Saturday, April 4, 2009

Weekly Geeks: Reading Poetry with Children

Whatever you do, find ways to read poetry. Eat it, drink it, enjoy it, and share it.”
~Eve Merriam

Did you know that April is National Poetry Month? I find it hard to call myself a "writer" but that is what I am at the core, and even more specifically, I am a writer of poetry. Sadly, poetry is terribly misunderstood because most of us read so much incomprehensible poetry when we were in school and learned to dislike it. During this month, I'll be tossing out poetry suggestions every now and then. For now, here is a repost from last year about poetry for children:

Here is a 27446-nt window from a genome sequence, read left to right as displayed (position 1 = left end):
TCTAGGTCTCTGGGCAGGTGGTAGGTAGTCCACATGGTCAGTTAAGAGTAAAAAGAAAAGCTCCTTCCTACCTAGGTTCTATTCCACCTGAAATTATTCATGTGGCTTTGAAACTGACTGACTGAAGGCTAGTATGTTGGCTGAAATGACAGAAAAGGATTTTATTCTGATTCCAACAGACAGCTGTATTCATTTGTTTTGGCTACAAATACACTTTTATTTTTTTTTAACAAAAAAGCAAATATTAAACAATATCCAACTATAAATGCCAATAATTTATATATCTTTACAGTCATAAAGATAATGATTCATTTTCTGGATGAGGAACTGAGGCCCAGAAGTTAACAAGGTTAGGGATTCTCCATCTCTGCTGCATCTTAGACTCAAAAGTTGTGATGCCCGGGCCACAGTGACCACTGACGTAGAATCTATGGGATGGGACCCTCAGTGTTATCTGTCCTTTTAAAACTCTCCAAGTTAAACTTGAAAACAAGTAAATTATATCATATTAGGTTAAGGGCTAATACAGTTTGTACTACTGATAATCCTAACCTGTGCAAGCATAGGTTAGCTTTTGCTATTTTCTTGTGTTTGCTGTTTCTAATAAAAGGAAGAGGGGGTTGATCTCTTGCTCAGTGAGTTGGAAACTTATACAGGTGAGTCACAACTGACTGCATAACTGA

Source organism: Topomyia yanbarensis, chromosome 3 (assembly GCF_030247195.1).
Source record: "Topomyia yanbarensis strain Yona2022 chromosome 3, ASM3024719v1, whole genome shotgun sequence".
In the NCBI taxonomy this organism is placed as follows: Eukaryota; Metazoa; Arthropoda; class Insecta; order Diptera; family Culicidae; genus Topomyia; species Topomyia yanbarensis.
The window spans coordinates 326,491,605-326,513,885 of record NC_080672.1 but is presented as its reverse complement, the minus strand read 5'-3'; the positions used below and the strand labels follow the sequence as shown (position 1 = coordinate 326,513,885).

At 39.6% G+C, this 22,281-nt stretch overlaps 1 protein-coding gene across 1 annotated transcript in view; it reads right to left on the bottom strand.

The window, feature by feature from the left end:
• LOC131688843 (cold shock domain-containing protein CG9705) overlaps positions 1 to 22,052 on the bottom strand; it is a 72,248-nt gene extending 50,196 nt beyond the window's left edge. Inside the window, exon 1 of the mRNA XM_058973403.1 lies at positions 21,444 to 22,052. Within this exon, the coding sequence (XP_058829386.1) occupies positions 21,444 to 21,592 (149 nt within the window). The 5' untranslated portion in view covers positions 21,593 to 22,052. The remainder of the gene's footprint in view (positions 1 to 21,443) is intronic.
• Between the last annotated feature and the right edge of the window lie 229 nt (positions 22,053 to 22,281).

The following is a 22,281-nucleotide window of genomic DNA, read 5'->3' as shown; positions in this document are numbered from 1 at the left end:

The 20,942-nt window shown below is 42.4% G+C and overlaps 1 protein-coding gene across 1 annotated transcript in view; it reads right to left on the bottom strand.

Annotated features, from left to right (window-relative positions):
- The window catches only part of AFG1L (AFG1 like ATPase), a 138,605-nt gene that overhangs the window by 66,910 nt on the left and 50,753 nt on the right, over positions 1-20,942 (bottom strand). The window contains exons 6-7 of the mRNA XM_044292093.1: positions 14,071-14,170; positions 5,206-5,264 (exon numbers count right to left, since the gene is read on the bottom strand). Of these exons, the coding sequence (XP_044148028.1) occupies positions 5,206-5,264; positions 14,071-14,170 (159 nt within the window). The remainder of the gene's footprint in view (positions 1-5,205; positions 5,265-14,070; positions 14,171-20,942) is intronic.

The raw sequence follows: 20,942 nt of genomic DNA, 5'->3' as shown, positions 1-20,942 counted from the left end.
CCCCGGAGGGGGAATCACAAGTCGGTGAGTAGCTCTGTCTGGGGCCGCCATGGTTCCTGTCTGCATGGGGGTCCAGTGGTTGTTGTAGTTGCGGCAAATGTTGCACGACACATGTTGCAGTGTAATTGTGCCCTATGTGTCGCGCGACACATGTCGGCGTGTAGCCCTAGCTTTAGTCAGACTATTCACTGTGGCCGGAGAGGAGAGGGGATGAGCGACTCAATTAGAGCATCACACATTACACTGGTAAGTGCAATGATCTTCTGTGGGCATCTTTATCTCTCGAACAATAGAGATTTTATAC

Before I list my favorite books written specifically for children, let me emphasize that you don't have to stick with "kids' poetry" when reading to your children. In other words, some poets write specifically for a younger audience--much of Jack Prelutsky, for example. But poetry doesn't have to rhyme and be about cute kitties or dog poop to appeal to children (although rhyming bodily functions certainly can heighten a child's appreciation of poetry).